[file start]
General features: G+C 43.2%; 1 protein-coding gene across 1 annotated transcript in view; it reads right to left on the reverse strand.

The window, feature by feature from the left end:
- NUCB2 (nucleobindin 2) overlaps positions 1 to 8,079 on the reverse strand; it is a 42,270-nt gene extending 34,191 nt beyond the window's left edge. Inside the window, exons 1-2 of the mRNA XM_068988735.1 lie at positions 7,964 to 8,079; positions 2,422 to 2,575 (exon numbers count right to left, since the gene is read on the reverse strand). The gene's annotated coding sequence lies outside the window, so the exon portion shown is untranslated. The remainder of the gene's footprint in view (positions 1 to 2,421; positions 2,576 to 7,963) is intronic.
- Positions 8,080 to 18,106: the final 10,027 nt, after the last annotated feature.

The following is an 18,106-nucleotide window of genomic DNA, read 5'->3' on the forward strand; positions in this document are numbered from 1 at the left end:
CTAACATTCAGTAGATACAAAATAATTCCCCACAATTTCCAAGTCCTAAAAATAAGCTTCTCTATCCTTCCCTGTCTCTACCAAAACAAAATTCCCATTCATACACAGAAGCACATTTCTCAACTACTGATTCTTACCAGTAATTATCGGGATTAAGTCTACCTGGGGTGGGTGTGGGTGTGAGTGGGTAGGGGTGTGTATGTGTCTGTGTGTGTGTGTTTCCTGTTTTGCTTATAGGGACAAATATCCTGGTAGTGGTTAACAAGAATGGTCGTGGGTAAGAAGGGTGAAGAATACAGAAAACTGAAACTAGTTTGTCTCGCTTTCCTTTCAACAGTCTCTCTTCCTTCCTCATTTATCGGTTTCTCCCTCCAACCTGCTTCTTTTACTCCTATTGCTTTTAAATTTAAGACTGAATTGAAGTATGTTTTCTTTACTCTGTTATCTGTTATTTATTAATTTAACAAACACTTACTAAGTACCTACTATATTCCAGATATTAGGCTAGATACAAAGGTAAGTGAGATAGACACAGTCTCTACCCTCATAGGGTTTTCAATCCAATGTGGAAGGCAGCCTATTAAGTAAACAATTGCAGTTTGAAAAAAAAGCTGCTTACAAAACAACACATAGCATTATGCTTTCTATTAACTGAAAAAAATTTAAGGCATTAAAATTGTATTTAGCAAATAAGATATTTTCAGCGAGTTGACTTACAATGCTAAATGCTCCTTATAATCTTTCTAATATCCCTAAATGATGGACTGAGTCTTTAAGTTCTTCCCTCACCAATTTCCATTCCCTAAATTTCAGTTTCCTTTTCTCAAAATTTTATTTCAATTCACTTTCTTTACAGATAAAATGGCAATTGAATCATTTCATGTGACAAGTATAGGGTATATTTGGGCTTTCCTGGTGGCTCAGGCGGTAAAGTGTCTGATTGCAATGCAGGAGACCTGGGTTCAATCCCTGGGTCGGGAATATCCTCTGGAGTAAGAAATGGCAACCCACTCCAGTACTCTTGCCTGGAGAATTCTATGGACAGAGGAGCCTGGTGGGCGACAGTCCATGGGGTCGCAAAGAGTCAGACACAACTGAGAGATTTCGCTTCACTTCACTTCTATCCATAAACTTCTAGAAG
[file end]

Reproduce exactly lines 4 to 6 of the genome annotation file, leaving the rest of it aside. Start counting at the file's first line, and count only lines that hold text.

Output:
- Positions 8,080 to 18,106: the final 10,027 nt, after the last annotated feature.

The following is an 18,106-nucleotide window of genomic DNA, read 5'->3' on the forward strand; positions in this document are numbered from 1 at the left end:
CTAACATTCAGTAGATACAAAATAATTCCCCACAATTTCCAAGTCCTAAAAATAAGCTTCTCTATCCTTCCCTGTCTCTACCAAAACAAAATTCCCATTCATACACAGAAGCACATTTCTCAACTACTGATTCTTACCAGTAATTATCGGGATTAAGTCTACCTGGGGTGGGTGTGGGTGTGAGTGGGTAGGGGTGTGTATGTGTCTGTGTGTGTGTGTTTCCTGTTTTGCTTATAGGGACAAATATCCTGGTAGTGGTTAACAAGAATGGTCGTGGGTAAGAAGGGTGAAGAATACAGAAAACTGAAACTAGTTTGTCTCGCTTTCCTTTCAACAGTCTCTCTTCCTTCCTCATTTATCGGTTTCTCCCTCCAACCTGCTTCTTTTACTCCTATTGCTTTTAAATTTAAGACTGAATTGAAGTATGTTTTCTTTACTCTGTTATCTGTTATTTATTAATTTAACAAACACTTACTAAGTACCTACTATATTCCAGATATTAGGCTAGATACAAAGGTAAGTGAGATAGACACAGTCTCTACCCTCATAGGGTTTTCAATCCAATGTGGAAGGCAGCCTATTAAGTAAACAATTGCAGTTTGAAAAAAAAGCTGCTTACAAAACAACACATAGCATTATGCTTTCTATTAACTGAAAAAAATTTAAGGCATTAAAATTGTATTTAGCAAATAAGATATTTTCAGCGAGTTGACTTACAATGCTAAATGCTCCTTATAATCTTTCTAATATCCCTAAATGATGGACTGAGTCTTTAAGTTCTTCCCTCACCAATTTCCATTCCCTAAATTTCAGTTTCCTTTTCTCAAAATTTTATTTCAATTCACTTTCTTTACAGATAAAATGGCAATTGAATCATTTCATGTGACAAGTATAGGGTATATTTGGGCTTTCCTGGTGGCTCAGGCGGTAAAGTGTCTGATTGCAATGCAGGAGACCTGGGTTCAATCCCTGGGTCGGGAATATCCTCTGGAGTAAGAAATGGCAACCCACTCCAGTACTCTTGCCTGGAGAATTCTATGGACAGAGGAGCCTGGTGGGCGACAGTCCATGGGGTCGCAAAGAGTCAGACACAACTGAGAGATTTCGCTTCACTTCACTTCTATCCATAAACTTCTAGAAG